It’s amazing how often light is taken for granted. It happens when we are stumbling around in the dark, in the middle of the night and our pinky-toe finds a piece of furniture that we’ve forgotten was there. It happens when we find a mark on our bodies that we didn’t realize was there until the light hits it ‘just so.’ In both the darkness and in the light, these things are there, just the same. But it is the light that illuminates the truth. It opens our eyes to see something we haven’t seen before. One of my favorite things about each day is looking out into the sky and finding the cacophony of colors God creates. I see it in the morning sky with the new appearance of light. I see it in the diminishing of light at the end of the day. True light enlightens everyone because, as one of our earlier Advent texts reminds us, there will be others who come proclaiming to be light. These lights are flashy, misleading, misguiding. But the true light opens our eyes to see a reflection of how we have been acting and how we are missing God. From the beginning and in Christ’s birth, there is a radical life that comes from God. In God’s light, our lives shall never be dimmed, and in God’s love, we should never become discouraged.
Prayer: Dear God, let me see all that you would truly have me see.
By: Brittany Fiscus-van Rossum
Reflection—v.6 ‘the time came for her to deliver her child’
It was 4am when my daughter Emi was born. When we arrived at Emory hospital it was in the late hours of a Sunday evening. The end of labor was quick, so by the time Emi made her grand appearance, it was a skeleton crew that welcomed her: one nurse practitioner doing all the work, my frazzled husband holding up one of my tired heavy legs, and a doctor right at the end to catch her and some of the credit. Giving birth is weary work. And as soon as it is over your new life begins. There is little time to rest because everything is different now, and in such a way that no one could have prepared you for no matter how many tried. It is almost earth-shattering–this apocalyptic-like turning of one’s life (through new life). The revelation of your relationship to this new little life and the drain and the pain and the space they inhabit in your once neat and tidy existence—everything is different now. And not just for you, but for everyone they’ll grow to know and love, the community they’ll forge. It can change everything, yet it isn’t so unique. People are born all the time (all of us were at some point or another). And that’s how God comes to be with us–delivered by a poor weary woman. It happens all the time. Yet it reveals the depth of God’s love for human beings, that relational, earth-shattering, paradigm-shifting, messy, every-day love, and that, changes everything.
Prayer: Jesus, break into our lives, revealing God’s deep love for us!
By: Trey Colson
Psalm 80:1-7, 17-19
Reflection—v.7 ‘restore us, O God’
In the words of Psalm 80 I hear the people crying out to God for restoration and mercy. I hear them calling upon God to restore them to their former glory. I hear people standing before God knowing that they’ve made a mistake. When you’re in a situation where you were up in a big old castle, but now you’re in a shack, and somebody else is in the castle now and you’re working for them–you pretty much feel like you’re the scorn of the earth. You feel like you’re beneath. When you used to be the big guy on campus, the big guy on the playground, and then all the sudden you’re not just the little guy, but the little guy is even knocking you around–you feel scorned and laughed at. I’m pretty sure that’s the position God’s people were in. Its a two way street. Not only do you not like your new situation, but you have to learn to deal with it. But then maybe next time you get in a big-boy position, you’ll understand–play fair. Let everybody get something. Don’t use people or laugh at them because they have nothing and you have everything–help them, and we can help each other to all have something. Maybe that was the lesson that God wants the people to see. God says, ‘you are the apple of my eye, but you’re not the only apple of my eye.’ Look out for your neighbors. Take care of your people. Love your community.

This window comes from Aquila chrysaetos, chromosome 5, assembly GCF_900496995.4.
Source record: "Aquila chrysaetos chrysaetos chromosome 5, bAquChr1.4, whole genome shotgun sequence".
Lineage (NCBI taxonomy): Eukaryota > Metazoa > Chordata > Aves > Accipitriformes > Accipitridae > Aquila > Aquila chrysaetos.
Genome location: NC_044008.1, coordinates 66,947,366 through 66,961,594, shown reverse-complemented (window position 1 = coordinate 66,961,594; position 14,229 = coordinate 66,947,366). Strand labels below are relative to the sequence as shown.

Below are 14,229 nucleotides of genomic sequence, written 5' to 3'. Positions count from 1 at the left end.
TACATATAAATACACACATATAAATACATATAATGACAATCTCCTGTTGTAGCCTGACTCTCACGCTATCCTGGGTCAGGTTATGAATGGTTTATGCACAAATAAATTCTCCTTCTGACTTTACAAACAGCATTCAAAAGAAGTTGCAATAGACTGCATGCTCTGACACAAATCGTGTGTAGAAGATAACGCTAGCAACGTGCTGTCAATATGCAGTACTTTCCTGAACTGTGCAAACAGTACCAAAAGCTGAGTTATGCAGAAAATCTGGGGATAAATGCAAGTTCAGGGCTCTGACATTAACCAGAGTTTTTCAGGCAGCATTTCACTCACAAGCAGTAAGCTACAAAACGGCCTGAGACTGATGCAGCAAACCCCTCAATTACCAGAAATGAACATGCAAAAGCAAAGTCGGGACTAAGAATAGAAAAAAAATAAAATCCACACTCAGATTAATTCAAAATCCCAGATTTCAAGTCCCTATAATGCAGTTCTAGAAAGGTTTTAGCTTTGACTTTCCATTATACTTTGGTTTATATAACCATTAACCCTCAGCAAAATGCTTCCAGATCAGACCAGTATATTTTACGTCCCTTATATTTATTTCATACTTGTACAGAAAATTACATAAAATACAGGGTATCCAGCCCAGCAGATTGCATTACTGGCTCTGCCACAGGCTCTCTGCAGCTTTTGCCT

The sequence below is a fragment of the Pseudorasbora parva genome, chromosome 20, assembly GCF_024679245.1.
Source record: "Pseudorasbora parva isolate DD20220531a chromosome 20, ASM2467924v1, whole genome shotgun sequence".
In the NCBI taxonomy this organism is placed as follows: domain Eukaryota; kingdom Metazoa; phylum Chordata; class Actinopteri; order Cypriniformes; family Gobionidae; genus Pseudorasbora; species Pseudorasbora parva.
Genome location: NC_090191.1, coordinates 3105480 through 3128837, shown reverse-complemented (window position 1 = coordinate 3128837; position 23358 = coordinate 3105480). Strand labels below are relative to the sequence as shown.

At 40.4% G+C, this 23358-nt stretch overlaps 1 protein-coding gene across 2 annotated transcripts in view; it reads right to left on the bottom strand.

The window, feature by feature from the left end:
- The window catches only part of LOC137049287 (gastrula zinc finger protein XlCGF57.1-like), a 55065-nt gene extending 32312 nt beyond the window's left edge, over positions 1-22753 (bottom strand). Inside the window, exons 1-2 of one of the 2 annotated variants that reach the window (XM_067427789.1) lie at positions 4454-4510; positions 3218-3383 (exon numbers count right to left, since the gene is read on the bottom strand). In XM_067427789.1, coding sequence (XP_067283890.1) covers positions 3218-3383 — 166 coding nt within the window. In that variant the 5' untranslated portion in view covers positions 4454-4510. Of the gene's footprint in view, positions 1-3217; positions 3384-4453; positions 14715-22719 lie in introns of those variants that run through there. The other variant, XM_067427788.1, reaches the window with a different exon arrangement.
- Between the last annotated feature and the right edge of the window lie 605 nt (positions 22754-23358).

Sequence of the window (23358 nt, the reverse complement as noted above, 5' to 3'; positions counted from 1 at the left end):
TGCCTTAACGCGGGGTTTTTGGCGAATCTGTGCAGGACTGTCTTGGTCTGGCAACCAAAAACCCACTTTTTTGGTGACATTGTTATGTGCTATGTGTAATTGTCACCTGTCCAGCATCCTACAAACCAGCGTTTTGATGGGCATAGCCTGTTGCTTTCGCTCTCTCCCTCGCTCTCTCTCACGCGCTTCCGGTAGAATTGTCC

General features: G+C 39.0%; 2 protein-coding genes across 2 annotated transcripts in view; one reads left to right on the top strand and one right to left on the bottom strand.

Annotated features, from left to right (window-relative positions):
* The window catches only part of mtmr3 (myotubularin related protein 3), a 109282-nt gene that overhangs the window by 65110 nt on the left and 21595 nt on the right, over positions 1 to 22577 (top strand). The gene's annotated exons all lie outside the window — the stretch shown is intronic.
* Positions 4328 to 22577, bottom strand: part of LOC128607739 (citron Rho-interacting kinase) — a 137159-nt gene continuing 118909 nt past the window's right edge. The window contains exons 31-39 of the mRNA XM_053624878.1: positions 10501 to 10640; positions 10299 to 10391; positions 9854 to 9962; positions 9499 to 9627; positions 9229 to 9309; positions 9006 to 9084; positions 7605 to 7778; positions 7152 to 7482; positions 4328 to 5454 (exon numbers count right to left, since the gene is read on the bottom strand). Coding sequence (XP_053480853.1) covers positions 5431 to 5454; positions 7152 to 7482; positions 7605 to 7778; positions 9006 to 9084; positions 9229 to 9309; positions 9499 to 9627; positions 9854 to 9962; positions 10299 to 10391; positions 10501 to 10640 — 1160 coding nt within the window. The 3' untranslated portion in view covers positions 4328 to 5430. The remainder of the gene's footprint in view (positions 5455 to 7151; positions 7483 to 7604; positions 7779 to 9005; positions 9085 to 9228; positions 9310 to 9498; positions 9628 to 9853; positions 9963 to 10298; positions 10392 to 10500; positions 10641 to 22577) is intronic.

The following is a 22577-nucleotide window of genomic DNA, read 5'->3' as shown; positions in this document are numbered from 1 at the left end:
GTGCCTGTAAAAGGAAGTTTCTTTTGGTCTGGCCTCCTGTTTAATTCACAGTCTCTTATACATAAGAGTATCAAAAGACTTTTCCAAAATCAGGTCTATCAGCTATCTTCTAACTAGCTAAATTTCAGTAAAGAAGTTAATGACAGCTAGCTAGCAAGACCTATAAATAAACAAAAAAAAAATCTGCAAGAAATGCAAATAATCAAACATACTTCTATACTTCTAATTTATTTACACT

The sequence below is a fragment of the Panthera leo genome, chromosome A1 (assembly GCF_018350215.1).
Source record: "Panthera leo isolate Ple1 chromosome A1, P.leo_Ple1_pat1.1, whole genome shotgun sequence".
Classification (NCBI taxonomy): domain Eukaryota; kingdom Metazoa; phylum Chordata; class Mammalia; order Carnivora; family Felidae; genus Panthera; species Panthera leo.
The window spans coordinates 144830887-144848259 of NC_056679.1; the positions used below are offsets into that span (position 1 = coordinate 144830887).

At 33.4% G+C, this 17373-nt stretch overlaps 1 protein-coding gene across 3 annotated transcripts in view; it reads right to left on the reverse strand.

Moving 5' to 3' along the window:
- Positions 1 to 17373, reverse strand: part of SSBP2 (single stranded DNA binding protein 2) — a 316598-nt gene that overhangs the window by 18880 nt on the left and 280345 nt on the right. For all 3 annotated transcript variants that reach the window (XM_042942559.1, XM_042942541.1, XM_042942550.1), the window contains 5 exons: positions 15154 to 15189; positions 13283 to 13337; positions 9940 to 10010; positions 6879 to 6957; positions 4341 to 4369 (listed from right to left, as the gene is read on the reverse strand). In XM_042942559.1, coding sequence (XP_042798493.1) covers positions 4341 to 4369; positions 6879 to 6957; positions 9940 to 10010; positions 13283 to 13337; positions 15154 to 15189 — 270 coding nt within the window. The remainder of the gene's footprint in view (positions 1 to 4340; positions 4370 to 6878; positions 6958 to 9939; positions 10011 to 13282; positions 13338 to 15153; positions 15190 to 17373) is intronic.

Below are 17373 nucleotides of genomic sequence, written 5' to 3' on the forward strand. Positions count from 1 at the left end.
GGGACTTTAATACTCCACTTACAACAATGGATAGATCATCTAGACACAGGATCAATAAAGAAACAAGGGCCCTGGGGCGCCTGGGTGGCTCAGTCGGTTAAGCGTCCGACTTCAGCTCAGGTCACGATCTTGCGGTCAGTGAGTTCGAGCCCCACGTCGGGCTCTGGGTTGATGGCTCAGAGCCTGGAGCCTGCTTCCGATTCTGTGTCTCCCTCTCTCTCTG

Prayer: Forgiving God, restore us that all your people may have what they need.
By: Maggie Leonard
Reflection—v.13 ‘Isn’t it enough for you to be tiresome for people that you are also tiresome before my God?’
This line cracks me up. I had no idea that Isaiah was so sassy! In this story, Jerusalem is being attacked and God sends Isaiah to offer comfort and divine signs to King Ahaz. However, King Ahaz refuses the offer, saying that he won’t test God. This is when Isaiah responds, ‘Isn’t it enough for you to be tiresome for people that you are also tiresome before my God?’ Bahahaha! Burn. Isaiah knew that Ahaz was only giving him lip service, trying to appear pious. Words without action are tiresome. But it’s right about now, when Jerusalem was on the brink of disaster that God speaks, offering a sign and promise to be with us. I feel that sense of impending disaster these days—maybe most strongly in relation to climate change. We have a lot of words and not enough action. I cannot help but wonder if we have other Isaiah’s in our midst. Perhaps in Autum Peltier, Isra Hirsi, Xiuhtezcatl Martinez, or Greta Thunberg—all young women speaking out and offering new ways forward. May we not be tiresome, offering them lip service. May we be willing to receive the signs that God offers us, even under the threat of destruction. It is during this time of Advent that we prepare to receive God to the world. I pray that we nurture a world worthy of such a reception.
Prayer: God, open our hearts that we may hear the voices of your prophets!